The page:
Taxing extreme wealth to offset the costs of the pandemic would be unquestionably fair

Posted on March 29, 2021 in Equality Policy Context

Source: — Authors: – Opinion/Contributors

The pandemic has stretched our fiscal capacity, and we should ask the wealthiest in our society to help pay for our recovery. A one-time tax on extreme wealth would be fair, efficient and find broad public support.

Through the fall economic statement, Finance Minister Chrystia Freeland committed to an inclusive recovery fund of at least $70 billion over three years. The Library of Parliament estimates the same sum could be raised with a one-time tax of three per cent on net wealth over $10 million, and five per cent on net wealth over $20 million.

Taxing extreme wealth to offset the costs of the pandemic would be unquestionably fair.

While our government has worked previously to address income inequality, wealth inequality is far greater. According to a 2020 report from the Parliamentary Budget Office, the top one per cent of families own 25.6 per cent of Canada’s wealth, almost as much as the bottom 80 per cent combined.

The pandemic has exacerbated that inequality further. As small businesses struggle to survive, and our unemployment rate hovers around 10 per cent, Canada’s billionaires added more than $50 billion in wealth.

In the last election, the NDP and Green Party each proposed an annual wealth tax of one per cent on net wealth above $20 million. The PBO estimates revenue at $70 billion over ten years, while the Canadian Centre for Policy Alternatives pegs it at more than $100 billion.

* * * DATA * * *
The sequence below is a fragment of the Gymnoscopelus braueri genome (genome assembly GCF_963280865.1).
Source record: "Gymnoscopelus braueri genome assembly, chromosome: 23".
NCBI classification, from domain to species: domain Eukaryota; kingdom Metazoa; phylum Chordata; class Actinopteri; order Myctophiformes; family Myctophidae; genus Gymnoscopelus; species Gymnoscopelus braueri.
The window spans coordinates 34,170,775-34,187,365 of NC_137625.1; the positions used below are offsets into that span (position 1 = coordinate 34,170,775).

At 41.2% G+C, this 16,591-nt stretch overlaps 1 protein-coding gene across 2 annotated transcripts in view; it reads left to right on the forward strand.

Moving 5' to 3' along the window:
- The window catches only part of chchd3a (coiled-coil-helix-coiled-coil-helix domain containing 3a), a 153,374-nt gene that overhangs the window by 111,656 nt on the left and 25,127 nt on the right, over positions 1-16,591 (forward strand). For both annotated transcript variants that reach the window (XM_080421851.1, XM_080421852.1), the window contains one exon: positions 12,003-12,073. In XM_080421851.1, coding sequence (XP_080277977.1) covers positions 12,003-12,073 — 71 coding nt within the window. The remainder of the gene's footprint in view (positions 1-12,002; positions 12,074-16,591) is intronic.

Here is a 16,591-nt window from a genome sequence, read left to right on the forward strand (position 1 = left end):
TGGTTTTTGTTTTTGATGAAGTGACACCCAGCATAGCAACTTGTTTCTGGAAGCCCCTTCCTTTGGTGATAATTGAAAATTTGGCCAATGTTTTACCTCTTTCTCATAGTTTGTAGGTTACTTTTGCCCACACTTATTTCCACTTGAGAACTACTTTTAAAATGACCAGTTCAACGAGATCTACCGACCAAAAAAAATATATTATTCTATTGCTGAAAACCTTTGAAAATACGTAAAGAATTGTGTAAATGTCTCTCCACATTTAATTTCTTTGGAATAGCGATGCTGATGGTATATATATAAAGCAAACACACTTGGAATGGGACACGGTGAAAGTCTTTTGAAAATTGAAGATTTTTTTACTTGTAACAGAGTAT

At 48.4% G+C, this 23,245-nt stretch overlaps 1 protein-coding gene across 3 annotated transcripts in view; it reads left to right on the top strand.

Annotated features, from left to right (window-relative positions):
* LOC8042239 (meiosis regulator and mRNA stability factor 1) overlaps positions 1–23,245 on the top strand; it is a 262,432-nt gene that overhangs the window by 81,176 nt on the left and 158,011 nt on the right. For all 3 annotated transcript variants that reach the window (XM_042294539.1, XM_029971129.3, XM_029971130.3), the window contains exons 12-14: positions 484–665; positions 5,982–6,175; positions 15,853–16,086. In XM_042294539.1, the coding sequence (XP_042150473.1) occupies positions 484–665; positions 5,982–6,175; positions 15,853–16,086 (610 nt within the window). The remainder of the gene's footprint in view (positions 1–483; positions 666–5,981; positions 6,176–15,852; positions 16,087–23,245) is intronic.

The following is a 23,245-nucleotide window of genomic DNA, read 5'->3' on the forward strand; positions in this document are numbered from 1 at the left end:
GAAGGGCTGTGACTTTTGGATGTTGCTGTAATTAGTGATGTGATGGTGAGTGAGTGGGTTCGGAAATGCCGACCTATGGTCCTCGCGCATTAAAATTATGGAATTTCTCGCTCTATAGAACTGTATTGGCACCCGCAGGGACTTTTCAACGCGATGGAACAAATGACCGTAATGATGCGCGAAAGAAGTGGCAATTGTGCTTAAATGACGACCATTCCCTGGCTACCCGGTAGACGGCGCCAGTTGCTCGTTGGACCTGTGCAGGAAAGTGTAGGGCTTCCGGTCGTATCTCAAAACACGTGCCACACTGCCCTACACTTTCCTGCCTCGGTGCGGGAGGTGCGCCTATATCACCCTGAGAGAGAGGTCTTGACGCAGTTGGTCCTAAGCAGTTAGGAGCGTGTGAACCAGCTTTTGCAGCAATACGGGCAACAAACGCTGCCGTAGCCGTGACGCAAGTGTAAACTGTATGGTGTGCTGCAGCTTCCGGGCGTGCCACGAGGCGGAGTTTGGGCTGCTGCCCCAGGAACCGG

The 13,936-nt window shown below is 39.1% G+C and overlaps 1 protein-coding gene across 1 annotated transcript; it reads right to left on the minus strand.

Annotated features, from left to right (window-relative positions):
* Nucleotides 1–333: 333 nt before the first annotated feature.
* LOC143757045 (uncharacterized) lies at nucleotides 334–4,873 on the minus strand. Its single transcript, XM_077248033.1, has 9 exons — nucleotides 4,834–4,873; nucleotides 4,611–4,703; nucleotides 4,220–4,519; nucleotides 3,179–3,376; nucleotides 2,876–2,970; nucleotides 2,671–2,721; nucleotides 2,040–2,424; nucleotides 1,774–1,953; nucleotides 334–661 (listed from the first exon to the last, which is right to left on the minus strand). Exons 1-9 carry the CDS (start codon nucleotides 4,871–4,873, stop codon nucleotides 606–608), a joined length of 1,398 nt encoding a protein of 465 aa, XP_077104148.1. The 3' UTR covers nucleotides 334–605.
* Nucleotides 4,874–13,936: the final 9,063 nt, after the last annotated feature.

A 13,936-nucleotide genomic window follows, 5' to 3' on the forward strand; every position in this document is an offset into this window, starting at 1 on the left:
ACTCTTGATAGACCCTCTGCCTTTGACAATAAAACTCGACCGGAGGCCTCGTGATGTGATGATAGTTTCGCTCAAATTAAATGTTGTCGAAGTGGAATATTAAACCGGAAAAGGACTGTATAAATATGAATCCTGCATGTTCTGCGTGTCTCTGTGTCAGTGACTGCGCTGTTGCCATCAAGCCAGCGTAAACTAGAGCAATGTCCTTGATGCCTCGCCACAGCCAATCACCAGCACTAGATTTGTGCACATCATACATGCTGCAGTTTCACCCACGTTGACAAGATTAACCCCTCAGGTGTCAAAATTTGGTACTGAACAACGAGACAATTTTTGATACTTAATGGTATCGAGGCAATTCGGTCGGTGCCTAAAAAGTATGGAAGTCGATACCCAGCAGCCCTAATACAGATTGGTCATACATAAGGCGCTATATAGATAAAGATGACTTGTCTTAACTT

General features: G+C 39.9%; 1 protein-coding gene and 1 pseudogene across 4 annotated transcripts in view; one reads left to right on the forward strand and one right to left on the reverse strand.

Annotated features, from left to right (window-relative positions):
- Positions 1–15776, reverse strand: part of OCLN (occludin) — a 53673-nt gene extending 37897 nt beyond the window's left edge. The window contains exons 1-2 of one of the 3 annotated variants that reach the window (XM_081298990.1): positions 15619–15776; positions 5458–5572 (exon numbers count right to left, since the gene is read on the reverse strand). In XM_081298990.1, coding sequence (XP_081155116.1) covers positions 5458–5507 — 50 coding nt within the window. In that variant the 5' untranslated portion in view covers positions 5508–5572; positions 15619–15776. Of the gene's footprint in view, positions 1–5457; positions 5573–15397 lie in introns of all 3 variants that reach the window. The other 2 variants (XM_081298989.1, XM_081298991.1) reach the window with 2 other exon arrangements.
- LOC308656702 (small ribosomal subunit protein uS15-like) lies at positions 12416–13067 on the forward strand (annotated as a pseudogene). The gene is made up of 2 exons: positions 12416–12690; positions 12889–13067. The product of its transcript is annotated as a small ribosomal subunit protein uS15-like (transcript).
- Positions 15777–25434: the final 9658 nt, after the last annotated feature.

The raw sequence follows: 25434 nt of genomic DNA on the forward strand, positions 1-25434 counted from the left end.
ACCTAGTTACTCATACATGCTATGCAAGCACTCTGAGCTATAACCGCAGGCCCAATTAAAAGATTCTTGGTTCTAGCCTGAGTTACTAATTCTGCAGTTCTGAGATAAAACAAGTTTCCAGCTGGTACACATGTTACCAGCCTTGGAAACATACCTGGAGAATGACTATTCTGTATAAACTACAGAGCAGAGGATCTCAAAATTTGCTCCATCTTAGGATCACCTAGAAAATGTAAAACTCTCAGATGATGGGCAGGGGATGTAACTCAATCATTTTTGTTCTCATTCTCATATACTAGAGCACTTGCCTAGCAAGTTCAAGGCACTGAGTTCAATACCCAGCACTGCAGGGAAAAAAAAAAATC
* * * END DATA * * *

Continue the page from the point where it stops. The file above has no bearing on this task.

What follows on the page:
The idea of an annual wealth tax has merit, and enjoys significant public support. But it also has mixed real-world experience without the same broad support among experts. Some economists point to administrative challenges with annual assessments, worry about distortive effects and capital flight, and suggest other tax reforms are better suited to address inequality.

A one-time extreme wealth tax avoids these criticisms. It is as efficient as it is fair.

According to the U.K. Wealth Tax Commission, “since it is based on wealth at a (past) point in time, a one-off wealth tax does not distort behaviour” and, in contrast to other tax measures, “a well-designed one-off wealth tax is the most economically efficient form of taxation possible.” There just aren’t that many Canadian families with extreme wealth, so any administrative costs would be dwarfed by the $70 billion in estimated revenue.

In addition to being smart and fair, such a measure would also meet the moment in which we live. Canadians overwhelmingly support the idea of a wealth tax, and our government’s fall throne speech committed to identifying “ways to tax extreme wealth inequality.” A one-time tax on extreme wealth would answer these calls.

By its nature, it would not be a permanent solution. For more lasting action, we should look to new tax measures on extreme wealth transfers, including inheritance taxes, and to changes in the tax treatment of investment income to ensure more equitable treatment in relation to employment income.

But for now, as we look to Budget 2021, we should ask those with extreme wealth to pay for our national recovery. It would be a mistake to miss this moment in our politics when a fair, efficient and impactful idea can so easily find broad political support.

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